Want a cham...

ferco

New Member
hi there; i've been reading eveything i can find on chams, book, web blogs, web info, am a member of like 4 forums... now i just want to check that i can actully own a chameleon...
Can i own one after very little reptile experience?
How much time do i need to devote to it every day?
Can i keep a 'low maintenance' cham if i run a busy life...?
Can i keep a cham in an aquairum... if i set it up right; i have seen lots of people doing this...?
how much does a usual setup cost; like with humidifier and stuff...

I would be gratefu lfor any info anyone can give me, thanks for looking.
 

Jordan

New Member
I would first find a species that interest you then look into specifics regarding their requirements.

hi there; i've been reading eveything i can find on chams, book, web blogs, web info, am a member of like 4 forums... now i just want to check that i can actully own a chameleon...
Can i own one after very little reptile experience?

Yes, I would recommend that you start with a veiled. They are hardy because they can handle a wide range of temperatures and humidities. I think they are good for first time chameleon owners because they are aggressive and show the owner chameleons do not like to be handled.

How much time do i need to devote to it every day?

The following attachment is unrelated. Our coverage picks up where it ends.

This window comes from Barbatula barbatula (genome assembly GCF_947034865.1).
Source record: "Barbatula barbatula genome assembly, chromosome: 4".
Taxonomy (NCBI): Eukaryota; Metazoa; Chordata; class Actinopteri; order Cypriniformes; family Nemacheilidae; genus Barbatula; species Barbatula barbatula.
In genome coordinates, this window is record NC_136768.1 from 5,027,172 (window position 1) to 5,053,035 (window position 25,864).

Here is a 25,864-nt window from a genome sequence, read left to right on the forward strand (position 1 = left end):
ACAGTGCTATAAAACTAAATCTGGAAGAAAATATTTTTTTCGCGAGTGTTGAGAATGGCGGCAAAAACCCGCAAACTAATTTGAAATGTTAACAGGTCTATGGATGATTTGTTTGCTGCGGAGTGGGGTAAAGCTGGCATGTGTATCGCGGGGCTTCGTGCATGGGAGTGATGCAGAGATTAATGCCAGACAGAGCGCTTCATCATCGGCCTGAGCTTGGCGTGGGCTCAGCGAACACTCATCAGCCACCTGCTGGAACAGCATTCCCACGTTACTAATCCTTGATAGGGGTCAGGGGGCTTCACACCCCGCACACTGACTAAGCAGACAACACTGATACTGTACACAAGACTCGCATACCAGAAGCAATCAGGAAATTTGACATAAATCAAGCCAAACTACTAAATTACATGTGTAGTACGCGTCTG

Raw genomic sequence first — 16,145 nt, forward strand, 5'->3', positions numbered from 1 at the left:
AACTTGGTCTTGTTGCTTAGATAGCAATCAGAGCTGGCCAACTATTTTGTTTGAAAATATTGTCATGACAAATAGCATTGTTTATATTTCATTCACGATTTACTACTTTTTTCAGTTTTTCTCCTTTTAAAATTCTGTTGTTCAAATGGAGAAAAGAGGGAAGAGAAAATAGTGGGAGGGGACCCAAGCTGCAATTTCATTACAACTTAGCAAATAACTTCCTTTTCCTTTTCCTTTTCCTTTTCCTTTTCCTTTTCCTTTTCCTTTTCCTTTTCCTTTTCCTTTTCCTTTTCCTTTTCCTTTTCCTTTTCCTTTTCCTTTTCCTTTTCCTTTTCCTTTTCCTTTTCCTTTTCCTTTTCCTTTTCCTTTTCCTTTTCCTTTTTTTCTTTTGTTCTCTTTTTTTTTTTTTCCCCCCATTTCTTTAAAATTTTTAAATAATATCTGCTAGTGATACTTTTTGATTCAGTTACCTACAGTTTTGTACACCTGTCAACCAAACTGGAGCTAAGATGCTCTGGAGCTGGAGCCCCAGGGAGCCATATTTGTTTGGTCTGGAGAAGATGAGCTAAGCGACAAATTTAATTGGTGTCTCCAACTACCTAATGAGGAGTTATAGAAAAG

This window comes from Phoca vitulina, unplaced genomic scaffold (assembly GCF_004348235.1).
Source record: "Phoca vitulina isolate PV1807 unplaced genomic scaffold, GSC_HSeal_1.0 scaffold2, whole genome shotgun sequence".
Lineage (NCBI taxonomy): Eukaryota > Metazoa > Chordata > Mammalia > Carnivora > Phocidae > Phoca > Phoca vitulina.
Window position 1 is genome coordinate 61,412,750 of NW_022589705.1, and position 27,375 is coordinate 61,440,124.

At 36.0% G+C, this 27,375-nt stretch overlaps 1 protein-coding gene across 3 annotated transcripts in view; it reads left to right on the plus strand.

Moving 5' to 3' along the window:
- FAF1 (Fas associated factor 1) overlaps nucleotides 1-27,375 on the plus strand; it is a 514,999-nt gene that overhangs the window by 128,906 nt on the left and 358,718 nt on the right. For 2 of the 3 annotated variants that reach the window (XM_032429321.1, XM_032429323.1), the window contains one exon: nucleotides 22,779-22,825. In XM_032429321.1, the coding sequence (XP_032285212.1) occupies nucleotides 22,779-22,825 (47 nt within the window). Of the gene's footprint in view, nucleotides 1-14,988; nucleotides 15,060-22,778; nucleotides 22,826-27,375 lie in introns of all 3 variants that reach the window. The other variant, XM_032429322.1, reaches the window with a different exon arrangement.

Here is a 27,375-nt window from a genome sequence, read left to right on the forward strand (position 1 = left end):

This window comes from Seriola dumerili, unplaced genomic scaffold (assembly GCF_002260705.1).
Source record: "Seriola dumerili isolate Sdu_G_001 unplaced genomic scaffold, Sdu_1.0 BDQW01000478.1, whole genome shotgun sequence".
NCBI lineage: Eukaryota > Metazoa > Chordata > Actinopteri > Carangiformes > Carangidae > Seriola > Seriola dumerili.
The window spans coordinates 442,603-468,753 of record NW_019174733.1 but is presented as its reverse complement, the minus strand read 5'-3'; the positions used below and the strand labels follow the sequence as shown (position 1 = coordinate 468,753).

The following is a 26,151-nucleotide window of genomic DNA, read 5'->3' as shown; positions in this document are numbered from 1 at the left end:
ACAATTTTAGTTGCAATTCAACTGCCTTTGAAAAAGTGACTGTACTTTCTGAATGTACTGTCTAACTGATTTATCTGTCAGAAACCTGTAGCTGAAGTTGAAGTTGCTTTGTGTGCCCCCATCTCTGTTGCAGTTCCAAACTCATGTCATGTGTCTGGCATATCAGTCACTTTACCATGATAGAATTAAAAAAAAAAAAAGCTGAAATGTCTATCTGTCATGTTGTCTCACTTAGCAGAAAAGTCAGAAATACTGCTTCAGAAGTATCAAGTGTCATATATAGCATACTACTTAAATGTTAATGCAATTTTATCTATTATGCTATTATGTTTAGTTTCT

This will really depend on the set-up you have. Automation is a beautiful thing with these animals that will take a lot of the stress off you. If you just want one regardless of the set-up it will not take to much time you just have to be consistent.

Can i keep a 'low maintenance' cham if i run a busy life...?

This will depend on the money you want to spend. I would consider timers on the lights as a "must". If you get a mister and humidifier on timers this would eliminate alot of time a day. The misting system will have to be filled and have a safety of some sort for if it runs dry to override shutting itself down. Cleaning feces can be done daily or every couple of days. Feeding will be daily for the first several months some then go with an every other day schedule.

Can i keep a cham in an aquairum... if i set it up right; i have seen lots of people doing this...?

When young you could do something like that. I personally would not recommend that for anything over 4 months. They are arboreal they only know living in trees. An aquarium only offers side to side not up and down. They do not allow the chameleon to have a good temperature gradient, they dry slow, some species can be stress by reflection, create stagnant air, and are usually bad about bacteria growth. There are screen caging options that are far cheaper then buying a big sized aquarium. Screened cages are better for almost all reptiles.

how much does a usual setup cost; like with humidifier and stuff...